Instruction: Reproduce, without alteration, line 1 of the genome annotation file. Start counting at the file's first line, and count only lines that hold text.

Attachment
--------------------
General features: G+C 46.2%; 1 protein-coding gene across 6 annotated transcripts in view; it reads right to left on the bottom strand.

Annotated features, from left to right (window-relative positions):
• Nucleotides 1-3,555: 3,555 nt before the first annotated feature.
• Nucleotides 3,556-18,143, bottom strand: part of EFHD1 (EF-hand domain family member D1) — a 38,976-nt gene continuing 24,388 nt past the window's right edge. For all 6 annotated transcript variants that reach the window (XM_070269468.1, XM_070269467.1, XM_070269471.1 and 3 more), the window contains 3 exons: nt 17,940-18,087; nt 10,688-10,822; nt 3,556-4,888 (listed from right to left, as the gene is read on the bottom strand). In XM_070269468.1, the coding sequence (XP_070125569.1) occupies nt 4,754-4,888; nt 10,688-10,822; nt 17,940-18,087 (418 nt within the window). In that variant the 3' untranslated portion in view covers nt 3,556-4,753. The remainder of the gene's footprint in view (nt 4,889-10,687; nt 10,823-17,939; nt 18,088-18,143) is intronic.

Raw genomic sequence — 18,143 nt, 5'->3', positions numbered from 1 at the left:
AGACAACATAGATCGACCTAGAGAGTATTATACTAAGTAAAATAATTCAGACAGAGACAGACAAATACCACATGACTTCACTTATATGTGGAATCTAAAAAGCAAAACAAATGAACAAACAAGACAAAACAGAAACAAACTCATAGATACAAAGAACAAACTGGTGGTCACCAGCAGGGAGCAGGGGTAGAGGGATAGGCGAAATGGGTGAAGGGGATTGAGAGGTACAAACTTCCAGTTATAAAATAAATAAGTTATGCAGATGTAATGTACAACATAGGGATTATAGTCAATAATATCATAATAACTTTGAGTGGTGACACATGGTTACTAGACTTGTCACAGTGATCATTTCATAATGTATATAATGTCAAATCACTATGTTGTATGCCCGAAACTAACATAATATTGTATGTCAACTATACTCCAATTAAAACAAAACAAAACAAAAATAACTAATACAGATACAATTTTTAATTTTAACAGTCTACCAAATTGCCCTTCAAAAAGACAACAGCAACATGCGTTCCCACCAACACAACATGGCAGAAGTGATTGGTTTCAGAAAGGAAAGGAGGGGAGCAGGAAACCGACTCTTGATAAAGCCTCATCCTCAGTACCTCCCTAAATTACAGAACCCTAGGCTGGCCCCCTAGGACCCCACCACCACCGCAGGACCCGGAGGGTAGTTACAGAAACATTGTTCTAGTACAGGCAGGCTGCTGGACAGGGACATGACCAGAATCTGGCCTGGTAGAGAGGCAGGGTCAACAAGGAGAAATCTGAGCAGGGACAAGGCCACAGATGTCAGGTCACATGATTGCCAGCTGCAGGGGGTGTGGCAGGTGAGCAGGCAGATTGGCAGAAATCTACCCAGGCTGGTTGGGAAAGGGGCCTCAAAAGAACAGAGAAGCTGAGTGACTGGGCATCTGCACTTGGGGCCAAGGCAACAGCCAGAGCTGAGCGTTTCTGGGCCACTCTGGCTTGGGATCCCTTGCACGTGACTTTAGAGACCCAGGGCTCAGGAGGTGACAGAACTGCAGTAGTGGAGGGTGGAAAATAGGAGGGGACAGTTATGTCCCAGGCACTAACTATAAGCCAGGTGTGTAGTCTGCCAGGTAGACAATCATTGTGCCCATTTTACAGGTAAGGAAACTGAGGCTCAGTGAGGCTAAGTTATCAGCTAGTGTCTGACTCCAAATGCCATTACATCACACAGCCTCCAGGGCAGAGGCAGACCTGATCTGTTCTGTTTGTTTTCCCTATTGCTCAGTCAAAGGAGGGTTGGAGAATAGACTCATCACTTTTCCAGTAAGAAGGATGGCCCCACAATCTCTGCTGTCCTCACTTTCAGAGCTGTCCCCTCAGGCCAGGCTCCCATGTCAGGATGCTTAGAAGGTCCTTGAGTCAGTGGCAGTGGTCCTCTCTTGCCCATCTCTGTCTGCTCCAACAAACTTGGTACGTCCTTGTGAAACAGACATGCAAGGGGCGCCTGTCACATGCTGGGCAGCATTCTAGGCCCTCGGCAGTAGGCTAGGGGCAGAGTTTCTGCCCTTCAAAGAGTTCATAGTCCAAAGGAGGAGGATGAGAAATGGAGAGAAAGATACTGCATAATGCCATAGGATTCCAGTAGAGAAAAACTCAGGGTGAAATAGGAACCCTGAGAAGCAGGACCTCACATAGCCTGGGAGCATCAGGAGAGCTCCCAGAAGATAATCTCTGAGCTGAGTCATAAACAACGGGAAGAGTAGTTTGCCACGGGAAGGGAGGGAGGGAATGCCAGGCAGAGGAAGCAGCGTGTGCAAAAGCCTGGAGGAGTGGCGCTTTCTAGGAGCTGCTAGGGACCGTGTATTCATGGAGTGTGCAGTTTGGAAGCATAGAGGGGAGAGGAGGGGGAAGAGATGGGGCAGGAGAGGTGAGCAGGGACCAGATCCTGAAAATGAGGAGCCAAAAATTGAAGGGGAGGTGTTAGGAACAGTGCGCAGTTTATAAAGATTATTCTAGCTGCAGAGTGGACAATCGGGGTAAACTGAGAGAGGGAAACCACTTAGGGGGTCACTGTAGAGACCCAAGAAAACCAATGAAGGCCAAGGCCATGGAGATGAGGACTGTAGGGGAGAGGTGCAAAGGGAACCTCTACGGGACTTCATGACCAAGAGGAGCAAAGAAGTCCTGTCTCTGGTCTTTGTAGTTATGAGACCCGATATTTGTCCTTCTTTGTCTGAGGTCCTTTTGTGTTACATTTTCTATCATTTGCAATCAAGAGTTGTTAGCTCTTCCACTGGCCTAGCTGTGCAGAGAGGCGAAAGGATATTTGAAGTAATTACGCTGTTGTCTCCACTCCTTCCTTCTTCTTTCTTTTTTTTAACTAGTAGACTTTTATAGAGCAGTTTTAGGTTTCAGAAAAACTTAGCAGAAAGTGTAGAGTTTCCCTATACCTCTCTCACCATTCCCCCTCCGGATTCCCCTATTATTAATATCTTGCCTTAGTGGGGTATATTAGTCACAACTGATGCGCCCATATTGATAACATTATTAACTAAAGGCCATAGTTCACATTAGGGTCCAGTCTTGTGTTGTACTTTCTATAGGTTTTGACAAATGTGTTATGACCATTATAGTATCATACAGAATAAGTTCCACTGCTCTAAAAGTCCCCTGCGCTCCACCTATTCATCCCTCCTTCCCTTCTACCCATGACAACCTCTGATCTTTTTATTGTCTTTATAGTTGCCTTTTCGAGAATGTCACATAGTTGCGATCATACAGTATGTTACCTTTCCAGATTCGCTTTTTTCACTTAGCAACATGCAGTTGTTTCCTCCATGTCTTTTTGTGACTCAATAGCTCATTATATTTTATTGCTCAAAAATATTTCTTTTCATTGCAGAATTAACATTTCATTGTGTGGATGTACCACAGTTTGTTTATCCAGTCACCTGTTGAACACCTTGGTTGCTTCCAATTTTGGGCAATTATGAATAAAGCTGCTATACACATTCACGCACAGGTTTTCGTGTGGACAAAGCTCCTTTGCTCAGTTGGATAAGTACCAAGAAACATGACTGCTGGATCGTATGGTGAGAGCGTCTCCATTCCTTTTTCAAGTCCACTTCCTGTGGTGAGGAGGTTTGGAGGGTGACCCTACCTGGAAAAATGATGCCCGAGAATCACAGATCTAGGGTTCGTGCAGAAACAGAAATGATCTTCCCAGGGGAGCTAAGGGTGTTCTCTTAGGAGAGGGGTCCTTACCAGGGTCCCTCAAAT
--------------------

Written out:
General features: G+C 46.2%; 1 protein-coding gene across 6 annotated transcripts in view; it reads right to left on the bottom strand.